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ATLANTA — Atlanta Archbishop Gregory J. Hartmayer has issued an order instructing priests not to sign parishioner letters requesting exemptions from the COVID-19 vaccine.
The following excerpt is from a memo sent: Hartmayer writes that the church’s Congregation for the Doctrine of the Faith, which defends morals and doctrine, has deemed the vaccines “morally acceptable“. “…from the ethical point of view, the morality of vaccination depends not only on the duty to protect one’s own health, but also on the duty to pursue the common good,” the Congregation goes on to say. “In the absence of other means to stop or even prevent the epidemic, the common good may recommend vaccination, especially to protect the weakest and most exposed.”
Because of that determination, “the church cannot provide a general exemption,” said Hartmayer, who is vaccinated and has encouraged parishioners to get COVID-19 vaccinations.
A copy of this excerpt was provided to The Atlanta Journal-Constitution by the office of communications. People who are unvaccinated in Georgia are hesitating about getting the vaccine, which has led to an alarming rise in hospitalizations. Health officials and hospital workers have been overwhelmed by a tsunami of sick as a result of the highly contagious delta variant.
In Georgia, the state passed a somber landmark last Friday: 20,000 deaths caused by the virus.
There are many businesses, government agencies and places of worship in Georgia that require their employees to be vaccinated. A few restaurants and arts venues are also requiring diners and attendees to present proof of immunization. Students, faculty, and staff at Metro Atlanta’s HBCUs, as well as the region’s largest private colleges and universities, are also required to be vaccinated this semester.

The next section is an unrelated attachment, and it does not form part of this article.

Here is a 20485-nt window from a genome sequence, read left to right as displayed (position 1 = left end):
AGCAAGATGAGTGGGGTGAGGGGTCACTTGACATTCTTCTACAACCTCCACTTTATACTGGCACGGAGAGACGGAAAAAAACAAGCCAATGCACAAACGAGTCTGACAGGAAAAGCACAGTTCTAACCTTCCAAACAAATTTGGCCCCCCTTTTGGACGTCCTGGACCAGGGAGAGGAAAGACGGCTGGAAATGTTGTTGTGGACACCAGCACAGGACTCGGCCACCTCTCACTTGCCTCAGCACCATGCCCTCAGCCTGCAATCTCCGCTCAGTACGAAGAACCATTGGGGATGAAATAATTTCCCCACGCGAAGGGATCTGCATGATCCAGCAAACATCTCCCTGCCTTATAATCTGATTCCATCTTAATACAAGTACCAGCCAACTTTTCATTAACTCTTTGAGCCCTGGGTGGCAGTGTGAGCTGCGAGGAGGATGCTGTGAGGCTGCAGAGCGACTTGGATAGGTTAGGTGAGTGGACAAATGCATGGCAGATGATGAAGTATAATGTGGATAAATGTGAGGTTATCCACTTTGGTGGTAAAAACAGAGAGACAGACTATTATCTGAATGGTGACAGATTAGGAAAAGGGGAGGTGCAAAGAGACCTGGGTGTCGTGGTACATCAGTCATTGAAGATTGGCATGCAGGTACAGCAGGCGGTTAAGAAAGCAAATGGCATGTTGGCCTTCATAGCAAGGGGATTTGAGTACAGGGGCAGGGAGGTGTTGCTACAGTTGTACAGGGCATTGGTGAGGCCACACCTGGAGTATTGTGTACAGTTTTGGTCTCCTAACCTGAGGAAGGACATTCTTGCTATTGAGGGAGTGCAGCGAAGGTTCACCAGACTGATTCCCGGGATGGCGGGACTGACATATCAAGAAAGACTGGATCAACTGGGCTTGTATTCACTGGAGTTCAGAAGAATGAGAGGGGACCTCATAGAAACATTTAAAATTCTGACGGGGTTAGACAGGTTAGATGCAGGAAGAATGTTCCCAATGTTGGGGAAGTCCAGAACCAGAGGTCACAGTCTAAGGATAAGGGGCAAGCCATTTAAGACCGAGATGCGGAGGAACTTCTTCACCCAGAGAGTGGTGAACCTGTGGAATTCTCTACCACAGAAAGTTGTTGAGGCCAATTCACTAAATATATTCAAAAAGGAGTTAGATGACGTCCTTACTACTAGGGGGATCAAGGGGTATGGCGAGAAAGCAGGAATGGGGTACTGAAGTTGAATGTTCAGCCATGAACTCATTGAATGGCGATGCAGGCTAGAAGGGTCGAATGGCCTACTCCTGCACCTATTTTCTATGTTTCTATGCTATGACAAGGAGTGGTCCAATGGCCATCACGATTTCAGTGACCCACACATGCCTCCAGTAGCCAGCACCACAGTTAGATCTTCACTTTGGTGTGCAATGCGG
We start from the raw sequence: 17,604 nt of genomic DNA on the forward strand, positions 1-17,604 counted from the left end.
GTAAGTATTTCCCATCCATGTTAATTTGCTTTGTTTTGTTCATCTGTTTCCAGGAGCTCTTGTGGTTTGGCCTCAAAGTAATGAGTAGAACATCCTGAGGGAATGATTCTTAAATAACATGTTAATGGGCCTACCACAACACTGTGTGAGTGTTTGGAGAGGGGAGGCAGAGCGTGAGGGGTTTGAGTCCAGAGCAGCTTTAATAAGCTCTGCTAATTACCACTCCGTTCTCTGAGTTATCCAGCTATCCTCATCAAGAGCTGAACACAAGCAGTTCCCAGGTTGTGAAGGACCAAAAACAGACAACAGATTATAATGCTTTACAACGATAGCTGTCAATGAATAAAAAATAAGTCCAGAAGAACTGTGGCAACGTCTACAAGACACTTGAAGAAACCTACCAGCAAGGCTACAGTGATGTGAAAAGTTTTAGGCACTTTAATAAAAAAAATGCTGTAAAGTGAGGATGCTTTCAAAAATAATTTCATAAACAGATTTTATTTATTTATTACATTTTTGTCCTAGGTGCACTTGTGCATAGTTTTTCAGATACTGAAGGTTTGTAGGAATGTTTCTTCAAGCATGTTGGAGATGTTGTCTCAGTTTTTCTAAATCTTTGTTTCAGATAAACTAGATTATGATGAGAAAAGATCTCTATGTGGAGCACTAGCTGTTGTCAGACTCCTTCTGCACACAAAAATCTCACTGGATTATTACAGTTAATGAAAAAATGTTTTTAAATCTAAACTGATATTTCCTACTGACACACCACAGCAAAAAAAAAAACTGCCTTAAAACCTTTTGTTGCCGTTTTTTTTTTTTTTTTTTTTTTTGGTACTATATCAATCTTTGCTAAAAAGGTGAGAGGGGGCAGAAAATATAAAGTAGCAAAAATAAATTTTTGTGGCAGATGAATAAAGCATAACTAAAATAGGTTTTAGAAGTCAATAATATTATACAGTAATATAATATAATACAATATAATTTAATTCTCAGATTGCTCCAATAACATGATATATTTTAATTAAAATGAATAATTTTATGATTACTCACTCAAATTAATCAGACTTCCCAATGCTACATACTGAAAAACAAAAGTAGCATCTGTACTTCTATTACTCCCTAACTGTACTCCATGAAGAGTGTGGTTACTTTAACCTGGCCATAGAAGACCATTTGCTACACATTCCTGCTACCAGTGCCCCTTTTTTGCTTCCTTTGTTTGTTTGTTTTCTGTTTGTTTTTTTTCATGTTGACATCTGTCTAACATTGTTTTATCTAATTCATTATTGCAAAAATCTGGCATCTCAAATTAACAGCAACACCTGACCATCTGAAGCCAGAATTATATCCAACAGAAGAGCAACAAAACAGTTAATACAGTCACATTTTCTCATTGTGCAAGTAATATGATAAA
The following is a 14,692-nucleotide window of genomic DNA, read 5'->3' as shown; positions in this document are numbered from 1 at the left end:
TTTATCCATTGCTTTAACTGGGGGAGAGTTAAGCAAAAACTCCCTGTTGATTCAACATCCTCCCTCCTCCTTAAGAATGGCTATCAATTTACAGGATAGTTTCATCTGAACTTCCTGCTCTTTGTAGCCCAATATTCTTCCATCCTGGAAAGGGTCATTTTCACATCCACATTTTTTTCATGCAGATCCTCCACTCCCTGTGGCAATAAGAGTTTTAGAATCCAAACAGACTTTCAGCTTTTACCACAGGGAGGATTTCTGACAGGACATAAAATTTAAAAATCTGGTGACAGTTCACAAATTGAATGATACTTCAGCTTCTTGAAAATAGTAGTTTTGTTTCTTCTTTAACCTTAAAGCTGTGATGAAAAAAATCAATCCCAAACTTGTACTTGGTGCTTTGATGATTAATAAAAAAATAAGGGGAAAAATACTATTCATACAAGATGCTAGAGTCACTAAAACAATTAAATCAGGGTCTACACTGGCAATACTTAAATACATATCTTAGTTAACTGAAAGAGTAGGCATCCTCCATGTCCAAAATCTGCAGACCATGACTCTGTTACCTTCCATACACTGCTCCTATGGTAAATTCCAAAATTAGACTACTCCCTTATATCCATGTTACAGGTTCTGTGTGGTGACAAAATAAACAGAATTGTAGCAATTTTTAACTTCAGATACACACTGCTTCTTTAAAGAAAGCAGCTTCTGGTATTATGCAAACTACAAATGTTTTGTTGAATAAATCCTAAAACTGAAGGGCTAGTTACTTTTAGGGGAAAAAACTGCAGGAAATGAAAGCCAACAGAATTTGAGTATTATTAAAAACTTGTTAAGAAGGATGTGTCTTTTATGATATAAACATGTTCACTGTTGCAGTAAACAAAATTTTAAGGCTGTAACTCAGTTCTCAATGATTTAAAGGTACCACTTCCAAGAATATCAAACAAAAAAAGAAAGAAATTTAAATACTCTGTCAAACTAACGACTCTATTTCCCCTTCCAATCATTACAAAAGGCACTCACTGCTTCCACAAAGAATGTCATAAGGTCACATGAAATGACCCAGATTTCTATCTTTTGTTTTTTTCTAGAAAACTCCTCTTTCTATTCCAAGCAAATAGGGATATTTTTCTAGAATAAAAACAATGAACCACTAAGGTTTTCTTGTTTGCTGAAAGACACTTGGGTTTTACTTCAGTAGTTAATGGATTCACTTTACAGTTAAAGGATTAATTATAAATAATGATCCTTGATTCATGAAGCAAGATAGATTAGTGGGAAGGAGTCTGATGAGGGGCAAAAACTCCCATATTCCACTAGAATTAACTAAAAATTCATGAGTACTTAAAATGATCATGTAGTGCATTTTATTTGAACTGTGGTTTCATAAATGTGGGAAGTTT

Medical and religious exemptions to the vaccine are being considered by some organizations for their employees, students and guests.
The communications office says people can request personal exemptions, but they will need to do so without a church signature.
Pope Francis appeared in a video in October calling for people to get the vaccine. The video was created by the nonprofit Ad Council and COVID Collaborative.
“Thanks to God’s grace and to the work of many, we now have vaccines to protect us from COVID-19,” the pope said in the message, according to Reuters. “They grant us the hope of ending the pandemic, but only if they are available to all and if we work together,”.
The companies that mandate vaccines for their employees indicate that people who fail to do so may also face financial penalties or termination.
Delta Air Lines, for example, which requires new hires to voluntarily get vaccinated, and plans to charge unvaccinated employees an extra $200 a month beginning in November as part of the company’s health care plans.
The Atlanta-based carrier will also require unvaccinated employees to be tested weekly for the coronavirus starting Sept. 12 while cases are high.
A spokesman for Delta said the company will consider religious exemptions and expects to provide more detail about that process in the weeks ahead.
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